Schools face vexing test: Which kids will sexually attack?
The children who sexually assault other children may be the popular jocks, the loners or anyone in between. There is no typical attacker, no way for schools to predict who might inflict that kind of torment on a classmate.
Thousands of school-age offenders are treated annually for sexual aggression in the United States, yet experts see no standard profile of personality, background or motivation.
They say that while anti-social behavior can suggest a greater risk of offending, the cool kid may attack and the rebel may reform. The reasons are rarely as straightforward as physical gratification and range from a sense of entitlement to desperation to fit in.
Though many sexual assaults aren’t reported to authorities, research shows that about 95 percent of juvenile offenders who enter the justice system won’t be arrested for another sex crime. Experts say the ordeal of facing police and parents — along with public condemnation for such taboo acts — scares many straight.
An ongoing Associated Press investigation has documented how K-12 schools in the United States can fail to protect students in their care from sexual assault, sometimes minimizing or even covering up incidents. Schools also struggle to help sexually aggressive students, both before and after they do lasting harm.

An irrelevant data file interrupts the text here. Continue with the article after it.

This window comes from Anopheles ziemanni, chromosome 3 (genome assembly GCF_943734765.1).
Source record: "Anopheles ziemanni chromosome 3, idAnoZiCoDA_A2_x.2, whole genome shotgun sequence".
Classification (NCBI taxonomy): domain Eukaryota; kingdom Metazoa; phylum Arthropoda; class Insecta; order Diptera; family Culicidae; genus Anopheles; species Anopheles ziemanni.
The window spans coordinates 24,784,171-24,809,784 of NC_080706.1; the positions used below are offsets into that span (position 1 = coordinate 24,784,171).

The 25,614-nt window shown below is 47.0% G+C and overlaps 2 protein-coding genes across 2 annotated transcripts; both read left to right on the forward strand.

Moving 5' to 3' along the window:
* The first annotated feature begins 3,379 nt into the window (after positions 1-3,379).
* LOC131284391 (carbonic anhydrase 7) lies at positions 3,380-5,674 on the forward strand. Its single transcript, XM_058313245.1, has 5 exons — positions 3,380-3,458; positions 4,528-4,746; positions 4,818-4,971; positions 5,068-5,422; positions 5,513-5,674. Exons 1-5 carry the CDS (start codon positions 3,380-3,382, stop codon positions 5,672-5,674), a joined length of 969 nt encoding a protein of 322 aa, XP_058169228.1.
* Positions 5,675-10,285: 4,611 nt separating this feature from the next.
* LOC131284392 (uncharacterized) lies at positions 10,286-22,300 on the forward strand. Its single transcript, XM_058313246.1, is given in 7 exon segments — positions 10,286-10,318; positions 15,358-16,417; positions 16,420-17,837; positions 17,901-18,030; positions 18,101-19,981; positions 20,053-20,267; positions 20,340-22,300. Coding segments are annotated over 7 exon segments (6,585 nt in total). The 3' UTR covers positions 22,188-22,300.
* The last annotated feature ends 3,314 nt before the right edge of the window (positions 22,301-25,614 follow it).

The juvenile justice system stresses second chances, and even unrepentant offenders don’t forfeit their right to an education. Back in class, privacy laws can mean teachers and peers do not know their pasts.
The toughest patients need support from all sides, not just treatment professionals, according to one of the nation’s pre-eminent juvenile sexual offender experts.
“The safest sex offender is somebody who is stable, occupied, accountable to others and has a plan for the future,” said therapist David Prescott, who has treated or assessed hundreds of sexually aggressive kids and now works in Maine for an alliance of nonprofit organizations.
With support and maturation, experts say, young abusers typically recover.
“It’s not a lifelong trajectory,” said Maia Christopher, executive director of the Association for the Treatment of Sexual Abusers. “Children tend to be much more influenced by effective kinds of interventions than adults.”
But, as three cases identified by the AP show, they have to want to make it work.
Marques Mondy’s basketball talent was obvious. His troubled past was not.
After the Division I prospect assaulted a classmate in a darkened band room at their suburban Michigan high school, a judge ordered him into adolescent sex offender treatment — for the second time.
Under oath in court, the 17-year-old admitted touching the girl on the upper inside of her thigh without her consent. The girl had alleged much worse, and a nurse who examined her told a sheriff’s detective an internal tear was “consistent with an injury caused from a penetration.”
In mandatory counseling, however, Mondy insisted he did nothing wrong. His therapist told the judge he saw no value in more sessions: Without an acknowledgement of harm, treatment would not succeed.